The date of the withdrawal of most of Western forces from Afghanistan is approaching but the war and the state of the war in Afghanistan continue. The US consolidates its strategic military bases in Afghanistan while it is talking about pulling out. Despite this conflicting narrative, the Western disentanglement in Afghanistan gives rises to two crucial and conjointly defined questions. First, how will Western drawdown shape the future of Afghanistan? Second, how will the major post-withdrawal power vacuum in south and Central Asia makes the geopolitical map of south and Central Asia and by consequence, the global power structure?

Both the power vacuum and global power structure gravitate largely on the outcome of the war in Afghanistan and the future of ungoverned titanic mountain ranges between Afghanistan and Pakistan, a leftover of the nineteenth-century British colonialism.  History let Afghanistan in a unique geopolitical position. The turbulent developments in the last two centuries show that this country—was once described by the late Richard Nixon as the “turnstile of the fate of Asia,”—has been a transit area for the emerging powers in the region and its future has been determined by adventurous foreign interventions. This truth makes the Afghan theatre of war merely a sideshow in the larger regional and international contention that was termed by Kipling ‘the Great Game,’ in Central Asia. » More

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Is Afghanistan a Sinking Boat? Anxiety about the 2014 Withdrawal

Soldiers from the 2nd Brigade, 215th Corps on patrol in Sangin, Helmand.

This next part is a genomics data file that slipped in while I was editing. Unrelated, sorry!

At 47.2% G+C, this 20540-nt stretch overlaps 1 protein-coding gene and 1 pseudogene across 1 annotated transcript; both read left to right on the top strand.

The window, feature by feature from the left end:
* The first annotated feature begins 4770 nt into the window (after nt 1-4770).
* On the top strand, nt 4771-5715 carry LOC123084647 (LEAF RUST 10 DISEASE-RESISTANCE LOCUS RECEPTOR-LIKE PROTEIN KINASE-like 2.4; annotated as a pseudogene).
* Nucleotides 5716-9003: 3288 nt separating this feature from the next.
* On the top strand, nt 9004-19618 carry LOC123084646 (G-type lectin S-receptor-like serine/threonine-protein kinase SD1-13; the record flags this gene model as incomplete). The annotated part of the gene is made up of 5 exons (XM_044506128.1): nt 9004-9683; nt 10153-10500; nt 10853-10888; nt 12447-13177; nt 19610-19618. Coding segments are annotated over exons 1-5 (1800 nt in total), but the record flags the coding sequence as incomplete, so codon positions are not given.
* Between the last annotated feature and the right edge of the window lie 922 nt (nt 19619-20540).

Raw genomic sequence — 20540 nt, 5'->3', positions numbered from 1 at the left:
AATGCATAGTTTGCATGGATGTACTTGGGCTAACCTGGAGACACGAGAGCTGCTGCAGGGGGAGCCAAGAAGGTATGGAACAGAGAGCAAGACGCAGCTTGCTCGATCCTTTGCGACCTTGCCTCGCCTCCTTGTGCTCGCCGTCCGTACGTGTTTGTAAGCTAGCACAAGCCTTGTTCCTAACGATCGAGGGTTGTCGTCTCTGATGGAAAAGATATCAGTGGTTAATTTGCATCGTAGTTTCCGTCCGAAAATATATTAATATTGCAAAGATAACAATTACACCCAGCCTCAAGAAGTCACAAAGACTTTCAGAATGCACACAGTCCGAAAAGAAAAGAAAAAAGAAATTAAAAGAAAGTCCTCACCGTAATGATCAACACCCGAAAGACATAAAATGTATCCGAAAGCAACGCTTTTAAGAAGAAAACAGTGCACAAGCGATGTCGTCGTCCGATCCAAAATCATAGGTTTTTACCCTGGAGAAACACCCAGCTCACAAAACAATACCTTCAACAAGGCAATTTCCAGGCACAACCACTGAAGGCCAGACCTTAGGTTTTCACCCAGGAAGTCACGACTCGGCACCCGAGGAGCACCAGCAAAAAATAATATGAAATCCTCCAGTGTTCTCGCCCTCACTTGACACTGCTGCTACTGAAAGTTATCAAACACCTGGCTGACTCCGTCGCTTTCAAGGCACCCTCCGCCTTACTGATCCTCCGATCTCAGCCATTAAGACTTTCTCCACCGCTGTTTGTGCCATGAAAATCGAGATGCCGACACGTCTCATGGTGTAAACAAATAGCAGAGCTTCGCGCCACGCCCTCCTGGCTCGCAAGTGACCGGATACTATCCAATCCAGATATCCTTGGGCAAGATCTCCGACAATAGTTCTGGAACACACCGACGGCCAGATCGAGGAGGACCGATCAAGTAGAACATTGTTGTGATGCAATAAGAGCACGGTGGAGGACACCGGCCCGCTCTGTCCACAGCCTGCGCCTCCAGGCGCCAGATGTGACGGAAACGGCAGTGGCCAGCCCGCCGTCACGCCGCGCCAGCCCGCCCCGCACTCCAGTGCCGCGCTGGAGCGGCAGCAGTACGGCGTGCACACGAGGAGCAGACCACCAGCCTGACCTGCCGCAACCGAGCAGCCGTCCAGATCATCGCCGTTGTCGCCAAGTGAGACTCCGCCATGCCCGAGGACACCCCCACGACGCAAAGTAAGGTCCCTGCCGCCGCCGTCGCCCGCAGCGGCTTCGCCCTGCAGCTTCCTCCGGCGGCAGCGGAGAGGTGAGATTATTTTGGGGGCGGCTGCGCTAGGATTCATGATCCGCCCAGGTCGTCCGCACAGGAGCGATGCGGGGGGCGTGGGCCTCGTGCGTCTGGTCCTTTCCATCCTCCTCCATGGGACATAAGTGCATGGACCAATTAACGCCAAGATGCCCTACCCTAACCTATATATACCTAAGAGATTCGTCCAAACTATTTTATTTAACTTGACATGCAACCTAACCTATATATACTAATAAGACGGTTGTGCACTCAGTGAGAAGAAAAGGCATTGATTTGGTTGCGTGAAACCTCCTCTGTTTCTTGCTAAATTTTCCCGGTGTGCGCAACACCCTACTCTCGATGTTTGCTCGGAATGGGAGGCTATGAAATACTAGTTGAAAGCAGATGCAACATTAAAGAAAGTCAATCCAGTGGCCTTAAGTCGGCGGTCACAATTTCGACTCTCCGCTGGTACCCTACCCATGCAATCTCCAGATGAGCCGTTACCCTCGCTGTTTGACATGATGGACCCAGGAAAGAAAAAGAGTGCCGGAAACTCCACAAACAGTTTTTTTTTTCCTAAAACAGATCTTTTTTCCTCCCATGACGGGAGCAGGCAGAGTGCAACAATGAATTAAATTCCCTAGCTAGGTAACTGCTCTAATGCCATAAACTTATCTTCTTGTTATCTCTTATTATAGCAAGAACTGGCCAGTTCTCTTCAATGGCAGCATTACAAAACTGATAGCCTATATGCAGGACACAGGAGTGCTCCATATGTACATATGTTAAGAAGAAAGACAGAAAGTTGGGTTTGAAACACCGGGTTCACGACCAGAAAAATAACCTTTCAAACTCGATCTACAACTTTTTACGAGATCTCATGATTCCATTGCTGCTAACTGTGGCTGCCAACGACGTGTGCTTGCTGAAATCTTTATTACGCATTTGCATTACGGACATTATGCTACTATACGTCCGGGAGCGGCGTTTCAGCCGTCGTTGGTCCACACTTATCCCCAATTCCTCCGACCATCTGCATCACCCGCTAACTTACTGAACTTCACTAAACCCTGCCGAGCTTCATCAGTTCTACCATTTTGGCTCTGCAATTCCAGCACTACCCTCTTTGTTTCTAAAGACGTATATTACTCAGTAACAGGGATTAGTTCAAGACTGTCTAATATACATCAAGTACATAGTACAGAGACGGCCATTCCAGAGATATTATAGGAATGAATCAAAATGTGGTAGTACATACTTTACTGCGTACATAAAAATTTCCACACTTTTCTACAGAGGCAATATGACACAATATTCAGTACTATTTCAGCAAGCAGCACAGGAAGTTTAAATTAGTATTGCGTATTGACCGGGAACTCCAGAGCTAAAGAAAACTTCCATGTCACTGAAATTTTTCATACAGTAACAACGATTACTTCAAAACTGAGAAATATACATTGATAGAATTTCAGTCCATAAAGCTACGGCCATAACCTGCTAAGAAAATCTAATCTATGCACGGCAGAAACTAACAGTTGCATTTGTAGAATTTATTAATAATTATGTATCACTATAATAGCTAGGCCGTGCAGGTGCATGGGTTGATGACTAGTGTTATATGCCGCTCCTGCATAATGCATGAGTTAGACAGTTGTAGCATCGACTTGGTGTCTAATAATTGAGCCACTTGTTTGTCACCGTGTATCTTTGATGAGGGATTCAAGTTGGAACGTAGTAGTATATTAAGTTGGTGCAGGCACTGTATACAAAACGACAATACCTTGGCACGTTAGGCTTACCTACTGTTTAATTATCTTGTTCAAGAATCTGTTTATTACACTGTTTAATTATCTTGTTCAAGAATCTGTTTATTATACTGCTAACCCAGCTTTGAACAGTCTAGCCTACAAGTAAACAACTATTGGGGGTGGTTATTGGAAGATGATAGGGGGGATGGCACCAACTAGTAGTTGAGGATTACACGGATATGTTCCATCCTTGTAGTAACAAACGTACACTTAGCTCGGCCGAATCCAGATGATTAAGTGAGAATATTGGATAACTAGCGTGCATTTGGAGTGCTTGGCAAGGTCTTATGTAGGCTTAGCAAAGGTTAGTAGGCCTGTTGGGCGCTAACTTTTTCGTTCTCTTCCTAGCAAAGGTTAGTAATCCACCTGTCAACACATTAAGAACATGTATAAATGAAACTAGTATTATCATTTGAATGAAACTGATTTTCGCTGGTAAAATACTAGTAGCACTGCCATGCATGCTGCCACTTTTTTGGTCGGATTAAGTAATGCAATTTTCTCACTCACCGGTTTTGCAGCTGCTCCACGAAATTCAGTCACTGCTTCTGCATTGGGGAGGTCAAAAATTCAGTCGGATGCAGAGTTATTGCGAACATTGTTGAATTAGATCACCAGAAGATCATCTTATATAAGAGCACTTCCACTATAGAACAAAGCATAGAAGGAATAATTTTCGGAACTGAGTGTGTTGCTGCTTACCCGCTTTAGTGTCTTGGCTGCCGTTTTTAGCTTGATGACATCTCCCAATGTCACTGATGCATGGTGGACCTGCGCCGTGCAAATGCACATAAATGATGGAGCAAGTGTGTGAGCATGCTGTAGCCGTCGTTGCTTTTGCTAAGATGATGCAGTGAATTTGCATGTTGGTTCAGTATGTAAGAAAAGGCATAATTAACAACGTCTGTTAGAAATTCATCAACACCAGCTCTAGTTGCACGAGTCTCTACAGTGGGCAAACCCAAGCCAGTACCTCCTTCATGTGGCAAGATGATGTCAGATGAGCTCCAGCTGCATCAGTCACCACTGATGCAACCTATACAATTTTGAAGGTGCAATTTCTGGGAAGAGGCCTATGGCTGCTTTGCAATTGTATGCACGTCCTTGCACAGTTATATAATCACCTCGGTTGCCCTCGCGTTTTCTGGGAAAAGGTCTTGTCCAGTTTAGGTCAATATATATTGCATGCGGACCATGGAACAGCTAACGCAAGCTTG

Soldiers from the 2nd Brigade, 215th Corps on patrol in Sangin, Helmand. Photo: Al Jazeera English/flickr.

The withdrawal of U.S. forces from Afghanistan by 2014 has been the central foreign policy issue of both of Obama’s Presidential campaigns. American citizens seem to generally support the initiative, while both criticizing the timing and questioning the outcome for the U.S. and Afghanistan. Many ordinary Americans have asked why the U.S. should keep engaging with Afghanistan post-2014, or why the withdrawal cannot come sooner so as to avoid the unnecessary losses of American soldiers. Others argue that the United States, as a world leader, should act responsibly to prevent Afghanistan from falling into a devastating civil war, and thus criticize the withdrawal as a product of poor judgment that will lead inevitably to chaos. As an example, they cite the post-Soviet withdrawal, following which the U.S. abandoned the country and it fell under Taliban control.

Serving as political affairs officer for the United Nations Assistance Mission in Afghanistan (UNAMA) last year, I observed – like many others inside and outside the country – that for various reasons the local population did not feel very hospitable towards the international forces, to say the least. Many Afghans, either ignorantly or deliberately, do not see any difference between the ISAF and the international community, referring to all of them as Americans or American puppets. For that very reason, the incident that occurred on 1 April 2011, when the UN compound in one of the regions was attacked by demonstrators infuriated over the burning of the Qur’an. More recently there has been a steady increase in so-called green-on-blue attacks on ISAF soldiers. Instead of going into the details of each incident, we can ask more generally: Do Afghans want Americans in their country beyond 2014? » More